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New kids on the block grow apace

The new container ports in the Middle East region are leading the growth stakes at the moment

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In March 2019, Hamad celebrated handling its one millionth TEU since opening
In March 2019, Hamad celebrated handling its one millionth TEU since opening

The past decade has seen several new port developments in the Middle East including Hamad (Qatar), Khalifa (Abu Dhabi), Sohar (Oman), Duqm (Oman), King Abdullah Port (KAP - Saudi Arabia), plus the development of a number of new cargo handling facilities in Umm Qasr (Iraq). These ports are reshaping traditional liner shipping patterns and supply chains in the region.

The new players, along with continuing upgrades at established facilities such as Jebel Ali, Khor Fakkan, Salalah and Jeddah, have ensured that the region has remained among the most buoyant in the world when it comes to
container handling activity and investment levels.

Out in front

In 2018, Hamad and KAP were among the fastest growing box ports in the world, with increases of almost 100% and 36%, respectively.


Hamad has achieved unprecedented success on the back of Qatar being blocked from trading with several of its Middle East neighbours, including Saudi Arabia and the UAE.

The blockade started in 2017 and it meant that Qatar’s established trading gateways, via all-water transhipment over Jebel Ali and/or loading/discharge at Dammam and then trucking over the land border with Saudi Arabia, were no
longer usable. Initially, importers/exporters used feeder services to/from Sohar and Salalah in Oman.


“This was only ever going to be a temporary solution,” explained Neville Bissett, CEO of QTerminals which operates phase one at the port of Hamad. “Now, the country’s importers and exporters have developed new supply chains, and everything they need is being routed directly through Hamad port.”

The executive stressed that the modern facilities at the new port of Hamad had contributed to the changes and that Qatar-based shippers and consignees, together with ocean carriers, were becoming familiar with a new and more efficient business model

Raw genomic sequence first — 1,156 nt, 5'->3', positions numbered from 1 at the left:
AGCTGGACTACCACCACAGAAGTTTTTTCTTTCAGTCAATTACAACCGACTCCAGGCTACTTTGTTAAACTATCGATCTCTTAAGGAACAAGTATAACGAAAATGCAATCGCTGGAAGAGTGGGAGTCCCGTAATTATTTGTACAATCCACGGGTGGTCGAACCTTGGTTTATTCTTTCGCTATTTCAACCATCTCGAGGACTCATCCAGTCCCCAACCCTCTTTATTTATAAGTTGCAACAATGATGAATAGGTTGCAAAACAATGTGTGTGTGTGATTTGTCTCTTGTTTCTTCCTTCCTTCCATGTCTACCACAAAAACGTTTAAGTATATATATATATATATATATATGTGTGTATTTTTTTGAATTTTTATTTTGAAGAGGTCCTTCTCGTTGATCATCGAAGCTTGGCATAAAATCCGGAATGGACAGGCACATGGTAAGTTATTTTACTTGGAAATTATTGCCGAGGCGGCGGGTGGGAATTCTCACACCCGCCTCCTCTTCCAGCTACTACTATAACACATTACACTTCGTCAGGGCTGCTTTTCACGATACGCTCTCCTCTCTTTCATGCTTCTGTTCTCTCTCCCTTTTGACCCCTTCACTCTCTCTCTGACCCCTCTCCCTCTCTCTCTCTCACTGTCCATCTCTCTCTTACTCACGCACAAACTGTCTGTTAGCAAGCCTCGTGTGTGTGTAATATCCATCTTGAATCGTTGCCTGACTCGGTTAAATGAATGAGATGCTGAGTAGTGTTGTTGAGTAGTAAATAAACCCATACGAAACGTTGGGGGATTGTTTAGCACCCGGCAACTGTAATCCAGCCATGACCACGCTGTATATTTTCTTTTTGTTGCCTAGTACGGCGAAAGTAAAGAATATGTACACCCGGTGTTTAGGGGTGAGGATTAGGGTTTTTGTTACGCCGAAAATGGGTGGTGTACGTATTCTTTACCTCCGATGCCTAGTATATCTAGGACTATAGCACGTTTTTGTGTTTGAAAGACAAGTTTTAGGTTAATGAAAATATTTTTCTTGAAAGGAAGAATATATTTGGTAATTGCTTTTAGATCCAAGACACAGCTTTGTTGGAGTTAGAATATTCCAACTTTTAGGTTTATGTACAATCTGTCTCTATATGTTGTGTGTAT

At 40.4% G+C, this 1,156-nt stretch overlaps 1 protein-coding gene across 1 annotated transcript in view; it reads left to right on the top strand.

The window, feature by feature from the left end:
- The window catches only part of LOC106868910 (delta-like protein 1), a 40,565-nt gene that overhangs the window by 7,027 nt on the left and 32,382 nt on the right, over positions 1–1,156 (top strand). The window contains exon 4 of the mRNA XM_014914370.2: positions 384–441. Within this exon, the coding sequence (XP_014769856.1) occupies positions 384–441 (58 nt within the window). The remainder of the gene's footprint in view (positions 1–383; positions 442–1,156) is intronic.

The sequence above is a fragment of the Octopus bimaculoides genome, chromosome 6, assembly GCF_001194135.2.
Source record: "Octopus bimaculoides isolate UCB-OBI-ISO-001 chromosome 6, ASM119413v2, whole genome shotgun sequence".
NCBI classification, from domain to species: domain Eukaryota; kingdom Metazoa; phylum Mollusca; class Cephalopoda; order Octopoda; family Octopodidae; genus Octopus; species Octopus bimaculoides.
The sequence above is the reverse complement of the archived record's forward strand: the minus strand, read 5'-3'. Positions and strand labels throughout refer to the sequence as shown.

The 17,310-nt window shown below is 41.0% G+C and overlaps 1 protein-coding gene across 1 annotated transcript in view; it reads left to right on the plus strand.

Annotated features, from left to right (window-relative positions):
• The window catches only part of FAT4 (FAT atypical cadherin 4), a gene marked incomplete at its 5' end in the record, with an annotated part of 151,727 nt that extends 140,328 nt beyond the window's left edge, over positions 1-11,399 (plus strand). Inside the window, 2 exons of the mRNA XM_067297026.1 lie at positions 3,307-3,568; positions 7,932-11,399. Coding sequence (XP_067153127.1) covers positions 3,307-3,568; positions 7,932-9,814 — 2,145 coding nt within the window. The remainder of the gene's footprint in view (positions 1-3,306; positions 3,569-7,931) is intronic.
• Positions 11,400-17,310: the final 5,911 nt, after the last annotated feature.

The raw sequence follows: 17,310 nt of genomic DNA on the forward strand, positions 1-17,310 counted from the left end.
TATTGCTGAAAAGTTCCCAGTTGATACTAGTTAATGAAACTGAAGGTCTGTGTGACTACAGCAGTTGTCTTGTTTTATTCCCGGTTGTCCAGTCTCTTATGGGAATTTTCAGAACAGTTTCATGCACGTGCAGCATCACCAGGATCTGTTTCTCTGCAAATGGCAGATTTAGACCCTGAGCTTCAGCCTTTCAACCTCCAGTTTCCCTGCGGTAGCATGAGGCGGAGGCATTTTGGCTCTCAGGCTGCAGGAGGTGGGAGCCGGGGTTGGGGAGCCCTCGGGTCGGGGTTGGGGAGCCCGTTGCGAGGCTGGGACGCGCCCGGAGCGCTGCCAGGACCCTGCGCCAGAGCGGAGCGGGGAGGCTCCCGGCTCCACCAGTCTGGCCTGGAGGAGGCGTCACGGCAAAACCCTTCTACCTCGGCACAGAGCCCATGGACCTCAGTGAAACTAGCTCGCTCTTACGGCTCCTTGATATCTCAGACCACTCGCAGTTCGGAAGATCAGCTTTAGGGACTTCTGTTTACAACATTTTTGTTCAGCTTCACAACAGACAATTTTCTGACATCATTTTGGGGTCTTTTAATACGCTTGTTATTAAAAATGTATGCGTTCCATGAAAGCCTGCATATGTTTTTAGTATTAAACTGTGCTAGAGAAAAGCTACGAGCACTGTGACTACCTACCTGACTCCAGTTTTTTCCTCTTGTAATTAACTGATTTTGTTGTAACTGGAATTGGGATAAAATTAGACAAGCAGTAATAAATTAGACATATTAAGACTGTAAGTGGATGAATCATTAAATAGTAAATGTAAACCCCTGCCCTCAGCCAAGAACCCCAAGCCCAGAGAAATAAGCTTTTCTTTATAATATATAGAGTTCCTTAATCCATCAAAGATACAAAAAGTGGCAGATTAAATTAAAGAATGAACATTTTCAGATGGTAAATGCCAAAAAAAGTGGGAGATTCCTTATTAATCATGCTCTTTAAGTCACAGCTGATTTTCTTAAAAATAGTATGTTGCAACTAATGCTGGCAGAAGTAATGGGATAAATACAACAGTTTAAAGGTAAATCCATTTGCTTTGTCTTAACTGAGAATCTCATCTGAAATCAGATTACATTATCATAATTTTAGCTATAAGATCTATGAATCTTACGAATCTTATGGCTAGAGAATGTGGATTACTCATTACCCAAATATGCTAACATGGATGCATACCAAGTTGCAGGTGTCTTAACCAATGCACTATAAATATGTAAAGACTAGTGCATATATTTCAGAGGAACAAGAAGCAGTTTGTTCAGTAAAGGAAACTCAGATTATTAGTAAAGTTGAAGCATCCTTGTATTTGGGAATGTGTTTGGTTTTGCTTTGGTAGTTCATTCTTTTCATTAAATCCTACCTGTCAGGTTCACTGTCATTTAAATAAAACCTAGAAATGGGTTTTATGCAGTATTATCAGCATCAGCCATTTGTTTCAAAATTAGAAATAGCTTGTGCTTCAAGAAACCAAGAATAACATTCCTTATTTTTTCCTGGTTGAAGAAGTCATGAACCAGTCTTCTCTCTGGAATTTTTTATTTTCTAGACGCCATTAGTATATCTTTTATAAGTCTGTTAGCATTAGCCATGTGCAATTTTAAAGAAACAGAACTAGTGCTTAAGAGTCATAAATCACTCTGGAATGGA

Here to stay

“I do not see a huge return to previous supply chains when the trading embargo and economic sanctions end,” Bissett told WorldCargo News. “While it is difficult to gauge what might happen, our research has suggested that there may only be a 15-20% correction.”

He also thinks it highly unlikely that ocean carriers will return to “whole scale hub-and-spoke networks over Jebel Ali”. “We [Hamad] are now processing nine mainline services a week, and for them to revert to a Jebel Ali transhipment operation would prove very expensive. They have put together tight itineraries that work and involve dropping cargo at Hamad as their last port of call in the upper Gulf before heading back out. It has also given us a small volume of transhipment cargo.

“When it comes to Qatar, at Hamad port, we have many opportunities that can be developed. For instance, Hamad may have a larger role as a relay centre for upper Gulf ports.”

In H1 2019, Hamad handled 661,331 containers, up just over 2% on H1 2018, while the import of materials for construction projects leapt by 24%. The 218,330t of cargo compared with 177,000t in the same period of last year.
The strong growth in traffic volumes over the past two years, coupled with QTerminals growing experience and ambitious expansion plans, means a huge development plan is in place in Hamad. Meanwhile, the company is also looking at overseas projects (see box story, p15).

CSP ready to launch

The port of Khalifa is also in the midst of a massive expansion programme that will see an estimated 5M-5.5M TEU of additional handling capacity phased into operation by the end of 2023. In April, Cosco Shipping Ports (CSP) opened its new 2.5M TEU capacity terminal, and affiliate China Cosco Shipping Co has already routed several of its largest 21,000 TEU capacity ships via the facility. The shipping line intends using the terminal as it main hub in the Middle
East/Indian Ocean region, and traffic volumes are expected to ramp up very quickly.